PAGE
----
Matt Balderston

Matt is a graduate of the University of California, San Diego with a BS in Mechanical Engineering. After 10 years as an engineer, Matt decided to pursue a long-held passion and shifted his career to finance. He attained his CERTIFIED FINANCIAL PLANNER™ designation and the Accredited Investment Fiduciary designation. Prior to becoming a fee-only advisor [...]

Variable Annuities can be complex and may be difficult to understand. Senior Financial planner Matt Balderston, CFP® of Pure Financial Advisors breaks down what variable annuities are and what you should be aware of.

Listen to the Your Money, Your Wealth® podcast episode for more on variable annuities

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So what’s the truth about variable annuities? Today that’s exactly what we’re gonna be getting into. So an annuity is a series of periodic payments, but what we’re gonna be talking about are annuity contracts which are sold by insurance companies. Now, there are a lot of annuities out there and most contracts are at least 30 pages long. So today is just going to be general information. You’ll have to read any contract you ever get into if you decide to purchase one of these products. So with annuities, insurance companies, for the most part, are trying to promise that you’re not going to lose principal but you’re going to be able to participate in the growth of the markets. And at some point, you’re even able to turn that money into a periodic payment that will last as long as you do.

With variable annuities, that money that you give to the insurance company, you can actually invest in what are called sub-accounts – which are very much like mutual funds – that allow you to diversify just like you might in a 401(k) or other investment portfolio. The difference between a variable annuity and other types of investments you might get involved with are the fees tend to be higher. There’s mortality and expense charges, there are surrender charges, there are rider fees that may be in there. The surrender charges, in particular, are important to recognize as a way that the insurance company is able to pay themselves back for the commission that they paid the salesperson if you ever get out early.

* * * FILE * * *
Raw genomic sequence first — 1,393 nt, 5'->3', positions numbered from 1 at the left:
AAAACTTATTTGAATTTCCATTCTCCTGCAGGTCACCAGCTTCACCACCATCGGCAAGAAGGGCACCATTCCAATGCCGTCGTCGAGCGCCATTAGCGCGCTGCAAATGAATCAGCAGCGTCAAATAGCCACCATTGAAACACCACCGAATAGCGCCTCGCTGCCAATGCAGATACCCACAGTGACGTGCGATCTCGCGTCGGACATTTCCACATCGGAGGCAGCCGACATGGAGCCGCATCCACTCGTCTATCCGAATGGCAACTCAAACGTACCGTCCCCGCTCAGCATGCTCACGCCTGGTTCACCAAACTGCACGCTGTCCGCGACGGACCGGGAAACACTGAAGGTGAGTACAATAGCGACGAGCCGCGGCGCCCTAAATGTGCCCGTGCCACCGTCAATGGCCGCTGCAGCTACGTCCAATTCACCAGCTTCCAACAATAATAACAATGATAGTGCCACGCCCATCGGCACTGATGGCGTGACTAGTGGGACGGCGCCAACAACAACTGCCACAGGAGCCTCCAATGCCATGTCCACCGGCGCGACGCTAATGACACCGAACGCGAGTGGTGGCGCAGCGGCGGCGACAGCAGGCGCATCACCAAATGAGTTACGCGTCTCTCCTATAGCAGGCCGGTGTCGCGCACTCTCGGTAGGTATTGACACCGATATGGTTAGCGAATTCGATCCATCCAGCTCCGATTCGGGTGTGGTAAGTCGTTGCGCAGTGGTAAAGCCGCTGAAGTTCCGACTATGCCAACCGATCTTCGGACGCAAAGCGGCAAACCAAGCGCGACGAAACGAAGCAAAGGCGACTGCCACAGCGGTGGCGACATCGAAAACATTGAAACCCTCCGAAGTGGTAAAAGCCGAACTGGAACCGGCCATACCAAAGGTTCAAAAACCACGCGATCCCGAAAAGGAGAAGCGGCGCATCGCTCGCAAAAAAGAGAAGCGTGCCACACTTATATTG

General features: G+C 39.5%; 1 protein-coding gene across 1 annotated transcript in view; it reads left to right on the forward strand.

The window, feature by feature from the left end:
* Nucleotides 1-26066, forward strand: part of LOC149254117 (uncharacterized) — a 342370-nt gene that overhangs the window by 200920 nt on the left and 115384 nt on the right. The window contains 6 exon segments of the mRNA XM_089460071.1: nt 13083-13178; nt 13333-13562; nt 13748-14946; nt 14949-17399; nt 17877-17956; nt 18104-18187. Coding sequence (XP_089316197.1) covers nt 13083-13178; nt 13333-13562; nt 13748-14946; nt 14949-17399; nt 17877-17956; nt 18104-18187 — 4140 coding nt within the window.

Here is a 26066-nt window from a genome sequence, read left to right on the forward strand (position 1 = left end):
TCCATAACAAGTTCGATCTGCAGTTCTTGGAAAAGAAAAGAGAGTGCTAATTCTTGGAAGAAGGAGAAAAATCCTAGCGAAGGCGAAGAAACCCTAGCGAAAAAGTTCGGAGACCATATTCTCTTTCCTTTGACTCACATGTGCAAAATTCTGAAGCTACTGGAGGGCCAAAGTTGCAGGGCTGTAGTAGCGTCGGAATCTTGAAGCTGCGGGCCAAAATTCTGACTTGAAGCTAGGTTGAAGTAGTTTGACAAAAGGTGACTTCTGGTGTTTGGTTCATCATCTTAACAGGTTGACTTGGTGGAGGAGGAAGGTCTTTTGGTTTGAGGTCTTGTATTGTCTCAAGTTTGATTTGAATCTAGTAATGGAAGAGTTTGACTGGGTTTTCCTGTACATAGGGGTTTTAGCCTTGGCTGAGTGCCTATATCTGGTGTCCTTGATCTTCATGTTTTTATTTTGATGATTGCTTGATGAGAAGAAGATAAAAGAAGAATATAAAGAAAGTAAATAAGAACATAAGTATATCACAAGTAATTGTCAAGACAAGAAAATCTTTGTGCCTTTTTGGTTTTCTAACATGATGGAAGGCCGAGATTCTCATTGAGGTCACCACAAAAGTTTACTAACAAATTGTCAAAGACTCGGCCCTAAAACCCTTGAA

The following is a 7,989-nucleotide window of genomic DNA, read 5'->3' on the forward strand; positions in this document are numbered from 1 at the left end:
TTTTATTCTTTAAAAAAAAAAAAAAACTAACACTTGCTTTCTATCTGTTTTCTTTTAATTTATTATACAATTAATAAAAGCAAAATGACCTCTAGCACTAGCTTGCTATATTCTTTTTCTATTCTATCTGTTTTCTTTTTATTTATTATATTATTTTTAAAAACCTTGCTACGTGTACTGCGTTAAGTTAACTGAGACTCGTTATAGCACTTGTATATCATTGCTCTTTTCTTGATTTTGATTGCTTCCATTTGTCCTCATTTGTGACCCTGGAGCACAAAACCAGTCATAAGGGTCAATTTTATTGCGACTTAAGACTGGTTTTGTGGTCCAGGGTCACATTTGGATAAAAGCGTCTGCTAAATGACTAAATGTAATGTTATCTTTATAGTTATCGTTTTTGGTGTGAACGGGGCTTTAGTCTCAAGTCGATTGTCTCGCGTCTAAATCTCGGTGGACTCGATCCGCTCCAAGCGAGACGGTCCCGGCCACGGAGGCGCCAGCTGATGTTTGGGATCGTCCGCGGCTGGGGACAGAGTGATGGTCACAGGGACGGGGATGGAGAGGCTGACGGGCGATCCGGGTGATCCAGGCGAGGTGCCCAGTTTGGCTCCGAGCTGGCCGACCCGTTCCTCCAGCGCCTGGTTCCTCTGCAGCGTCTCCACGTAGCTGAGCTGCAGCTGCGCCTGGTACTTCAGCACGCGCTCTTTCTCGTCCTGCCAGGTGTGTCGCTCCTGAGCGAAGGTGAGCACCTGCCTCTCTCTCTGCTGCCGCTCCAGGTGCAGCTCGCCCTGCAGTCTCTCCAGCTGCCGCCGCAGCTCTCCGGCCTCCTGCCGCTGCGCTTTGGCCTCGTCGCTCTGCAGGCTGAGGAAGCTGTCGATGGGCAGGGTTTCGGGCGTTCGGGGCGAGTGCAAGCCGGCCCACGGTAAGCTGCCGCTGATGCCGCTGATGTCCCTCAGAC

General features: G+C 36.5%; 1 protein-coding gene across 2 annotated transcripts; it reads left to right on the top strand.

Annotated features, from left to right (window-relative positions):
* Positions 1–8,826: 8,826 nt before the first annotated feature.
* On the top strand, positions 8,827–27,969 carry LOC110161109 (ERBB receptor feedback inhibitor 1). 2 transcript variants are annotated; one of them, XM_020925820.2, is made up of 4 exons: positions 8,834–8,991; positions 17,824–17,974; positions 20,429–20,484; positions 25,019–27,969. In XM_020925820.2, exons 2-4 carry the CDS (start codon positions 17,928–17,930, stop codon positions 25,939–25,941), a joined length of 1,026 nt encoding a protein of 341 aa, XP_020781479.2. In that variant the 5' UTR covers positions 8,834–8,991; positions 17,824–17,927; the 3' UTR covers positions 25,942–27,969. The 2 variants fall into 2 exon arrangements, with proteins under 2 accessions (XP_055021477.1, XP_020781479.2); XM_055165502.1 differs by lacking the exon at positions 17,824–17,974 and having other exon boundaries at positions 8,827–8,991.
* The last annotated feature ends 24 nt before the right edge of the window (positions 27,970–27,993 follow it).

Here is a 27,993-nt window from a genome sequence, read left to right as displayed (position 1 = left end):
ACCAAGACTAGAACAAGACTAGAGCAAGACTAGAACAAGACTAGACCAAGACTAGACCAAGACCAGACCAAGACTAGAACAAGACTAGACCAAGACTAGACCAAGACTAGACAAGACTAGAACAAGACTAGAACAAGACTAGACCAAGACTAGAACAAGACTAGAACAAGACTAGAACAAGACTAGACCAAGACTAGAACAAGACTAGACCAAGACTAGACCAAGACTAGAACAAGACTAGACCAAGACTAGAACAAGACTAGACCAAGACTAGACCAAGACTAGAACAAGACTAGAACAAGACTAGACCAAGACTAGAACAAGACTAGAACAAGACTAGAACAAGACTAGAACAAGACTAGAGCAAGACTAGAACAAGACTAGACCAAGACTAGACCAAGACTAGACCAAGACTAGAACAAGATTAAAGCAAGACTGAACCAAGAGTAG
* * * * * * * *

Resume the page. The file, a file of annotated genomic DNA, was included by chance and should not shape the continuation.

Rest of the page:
One of the benefits that’s sold along with variable annuities is something called a high watermark. What that means is at an anniversary date they look at the value of your account and if it’s higher than where it was before, that becomes the new minimum amount that your heirs will eventually receive. It’s a very appealing benefit and one of the primary reasons variable annuities are purchased. But really, all that’s doing is it’s taking some of the fees from the policy and buying life insurance with it. Because ultimately, the insurance companies know that over time you’ll likely be above your high watermark because markets go up more often than they go down. But in the case where it happens to be down when you pass away, your heirs do get made whole again.

So the annuity portion of a variable annuity is turning that money into periodic payments. The difference between a variable annuity and other types of annuities is that the amount you can receive on an annual basis does change based on the value of the underlying assets.

One major word of caution with any type of annuity is to try to avoid putting non-qualified dollars into them – and non-qualified money is money that’s kind of outside of retirement accounts outside of IRAs. And the problem is, once you put it in, any growth is taxed as ordinary income when you take it out. If you were invested in another environment, you might get it as capital gains which is taxed at a lower rate. If you do take the money out, you usually have to take out the growth first, so you have to pay maximum tax. And then when you pass it on your heirs, they do not get a step-up in basis, which almost every other asset that exists gets. They just have to pay the tax in whatever bracket they are in.

It’s a particularly interesting topic to me because many years ago I read an article in a local paper titled “The Worst Investment You Can Make” and it obviously grabbed my attention, so I immediately read it – and it was all about non-qualified annuities, and all of it had to do with these tax implications I just mentioned.

So, any kind of annuity can be very complicated. So if you find yourself looking into something like that, you should get the advice of a professional. And if you’d like our help you can call us at Pure Financial Advisors.

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